Posted on: July 15, 2023 Posted by: Kim Muncie Comments: 0

Rockers Mainland Break can be very conceptual when they want to be, and while I enjoyed every bit of what their rivals have had to say in the past few months, I don’t think it prepared me for what I was going to review this summer in One Way Ticket to Midnight.


Just looking at the album cover of One Way Ticket to Midnight alludes to a contemporary surrealism so many of their peers have futilely tried to capture on their own – but to no avail – and peeking deeper into the contents of the record makes it clear we’re not listening to another underground dispatch in a year filled both as many studs as it is duds. From the achy emotional howl of a quiet “Split Time” to the masterclass on alternative songwriting that is “Memory Fades,” this is an album made to stir a reaction out of listeners on the spot. 

The pastoral sensibilities in this LP aren’t completely lost in the eccentricities of the instrumentation nor the compositional wit, and this applies to tracks like “Calling After” and “All Night” the same. While there are certainly instances in which it’s quite obvious Mainland Break is trying to go off the rails and see just how much they can push themselves creatively, there are other seemingly dramatic moments (the transitional “The Ranger” comes to mind) that are surprisingly barebones and inarguably pivotal to our appreciating the narrative at hand. Nothing is predictable about this band, and you can figure that out within the first ten minutes of this release. 

This mix is made to preserve the deliberate gruffness of the instrumental tonality comprising the best parts of “Portland,” “Lucky Miles,” and the album’s namesake song, and I like that it doesn’t sound plasticized nor pseudo-edgy as a result of this. Rather than trying to sound uncut, Mainland Break just leaves the additional polish out of the mastering process entirely, thereby circumventing a litany of structural excesses always best left on the sidelines in any recording like this one. They don’t need a crash course in making the right decisions inside of a studio, and if that wasn’t the consensus before, dropping an album like One Way Ticket to Midnight should be just enough to set the record straight around the board.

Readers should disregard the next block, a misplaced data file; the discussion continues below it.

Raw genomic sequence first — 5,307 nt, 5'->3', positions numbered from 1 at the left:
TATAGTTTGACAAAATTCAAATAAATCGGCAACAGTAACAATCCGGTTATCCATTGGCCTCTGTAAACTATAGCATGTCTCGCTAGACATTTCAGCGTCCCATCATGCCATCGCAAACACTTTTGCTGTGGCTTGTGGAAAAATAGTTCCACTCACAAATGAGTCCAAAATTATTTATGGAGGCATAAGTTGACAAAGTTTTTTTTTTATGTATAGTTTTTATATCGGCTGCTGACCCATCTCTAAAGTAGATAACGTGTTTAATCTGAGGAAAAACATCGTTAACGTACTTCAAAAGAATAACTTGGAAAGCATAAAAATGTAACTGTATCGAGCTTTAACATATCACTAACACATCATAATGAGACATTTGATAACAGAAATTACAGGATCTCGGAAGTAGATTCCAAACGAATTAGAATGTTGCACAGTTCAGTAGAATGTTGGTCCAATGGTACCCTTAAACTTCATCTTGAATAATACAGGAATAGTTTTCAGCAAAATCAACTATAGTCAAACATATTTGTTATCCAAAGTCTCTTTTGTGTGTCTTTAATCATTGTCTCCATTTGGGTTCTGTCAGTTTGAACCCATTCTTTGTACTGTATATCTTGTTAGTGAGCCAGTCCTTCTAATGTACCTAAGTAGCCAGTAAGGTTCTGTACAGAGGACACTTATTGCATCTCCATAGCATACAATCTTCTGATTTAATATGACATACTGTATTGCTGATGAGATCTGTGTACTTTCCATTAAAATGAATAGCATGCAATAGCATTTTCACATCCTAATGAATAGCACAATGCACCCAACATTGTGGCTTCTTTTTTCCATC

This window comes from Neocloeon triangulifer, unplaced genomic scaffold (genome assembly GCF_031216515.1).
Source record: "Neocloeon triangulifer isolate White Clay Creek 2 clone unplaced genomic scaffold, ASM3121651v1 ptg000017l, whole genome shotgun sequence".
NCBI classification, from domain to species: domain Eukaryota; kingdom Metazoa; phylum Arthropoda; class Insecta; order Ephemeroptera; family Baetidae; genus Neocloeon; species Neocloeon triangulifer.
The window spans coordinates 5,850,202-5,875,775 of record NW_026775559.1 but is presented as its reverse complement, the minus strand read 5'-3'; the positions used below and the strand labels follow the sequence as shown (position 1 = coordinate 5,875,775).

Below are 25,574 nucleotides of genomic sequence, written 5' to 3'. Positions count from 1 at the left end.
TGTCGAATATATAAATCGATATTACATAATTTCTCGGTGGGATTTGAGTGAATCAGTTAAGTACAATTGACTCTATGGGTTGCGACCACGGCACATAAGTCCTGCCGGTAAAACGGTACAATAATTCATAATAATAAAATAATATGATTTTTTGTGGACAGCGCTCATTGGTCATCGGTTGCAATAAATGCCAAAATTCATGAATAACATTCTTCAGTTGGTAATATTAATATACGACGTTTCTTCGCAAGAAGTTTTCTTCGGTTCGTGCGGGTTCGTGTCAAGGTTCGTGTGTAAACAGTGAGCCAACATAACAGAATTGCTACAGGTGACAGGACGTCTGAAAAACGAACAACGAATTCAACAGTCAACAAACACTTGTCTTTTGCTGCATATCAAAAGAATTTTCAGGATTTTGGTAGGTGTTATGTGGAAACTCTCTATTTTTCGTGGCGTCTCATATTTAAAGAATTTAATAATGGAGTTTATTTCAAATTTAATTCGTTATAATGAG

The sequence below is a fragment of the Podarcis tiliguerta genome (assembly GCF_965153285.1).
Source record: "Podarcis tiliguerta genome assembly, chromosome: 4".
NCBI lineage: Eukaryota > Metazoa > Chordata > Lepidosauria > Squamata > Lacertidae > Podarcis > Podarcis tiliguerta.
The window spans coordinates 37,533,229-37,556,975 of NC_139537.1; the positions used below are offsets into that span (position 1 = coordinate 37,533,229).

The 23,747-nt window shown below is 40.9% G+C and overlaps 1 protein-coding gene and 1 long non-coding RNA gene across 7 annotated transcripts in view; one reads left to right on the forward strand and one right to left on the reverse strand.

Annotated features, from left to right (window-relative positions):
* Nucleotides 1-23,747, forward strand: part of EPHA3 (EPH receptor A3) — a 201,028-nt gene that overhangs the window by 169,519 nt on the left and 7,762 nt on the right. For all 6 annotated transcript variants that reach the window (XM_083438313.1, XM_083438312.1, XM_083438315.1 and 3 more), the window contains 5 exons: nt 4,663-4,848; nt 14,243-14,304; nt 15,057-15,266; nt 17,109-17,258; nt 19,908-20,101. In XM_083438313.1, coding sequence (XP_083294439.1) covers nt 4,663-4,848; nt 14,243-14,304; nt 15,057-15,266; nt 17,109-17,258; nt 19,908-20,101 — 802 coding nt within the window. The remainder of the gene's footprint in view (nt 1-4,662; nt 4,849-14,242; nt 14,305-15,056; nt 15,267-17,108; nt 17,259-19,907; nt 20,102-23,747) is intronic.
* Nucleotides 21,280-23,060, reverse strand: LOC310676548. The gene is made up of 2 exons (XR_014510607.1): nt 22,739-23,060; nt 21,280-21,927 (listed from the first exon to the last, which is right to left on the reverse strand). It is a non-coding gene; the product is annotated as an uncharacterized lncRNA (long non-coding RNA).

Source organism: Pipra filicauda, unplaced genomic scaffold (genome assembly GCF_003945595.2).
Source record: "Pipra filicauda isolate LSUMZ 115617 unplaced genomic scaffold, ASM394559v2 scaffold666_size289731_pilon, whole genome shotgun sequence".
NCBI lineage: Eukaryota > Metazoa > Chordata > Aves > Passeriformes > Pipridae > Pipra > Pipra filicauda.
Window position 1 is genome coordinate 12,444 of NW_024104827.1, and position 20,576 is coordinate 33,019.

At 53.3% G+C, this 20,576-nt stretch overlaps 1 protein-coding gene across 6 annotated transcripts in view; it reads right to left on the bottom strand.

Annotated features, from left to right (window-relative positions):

Undeniably a more mature effort than I thought I might encounter, Mainland Break’s second LP is such a good release that it took me several different occasions of listening to its tracklist straight through to decide how I was going to break it down in this review. There are so many stories lying beneath the surface of this relatively unfanciful crossover indie rock album, and yet there isn’t a single juncture in which it feels like it’s stacked with too much narrative for a proper release. Mainland Break should make the most of the momentum One Way Ticket to Midnight is inevitably going to generate for their brand by hitting the road in support of its release, and when they come through your town, I recommend pulling up to see why they’re a band critics everywhere are keeping a close eye on. 

Kim Muncie

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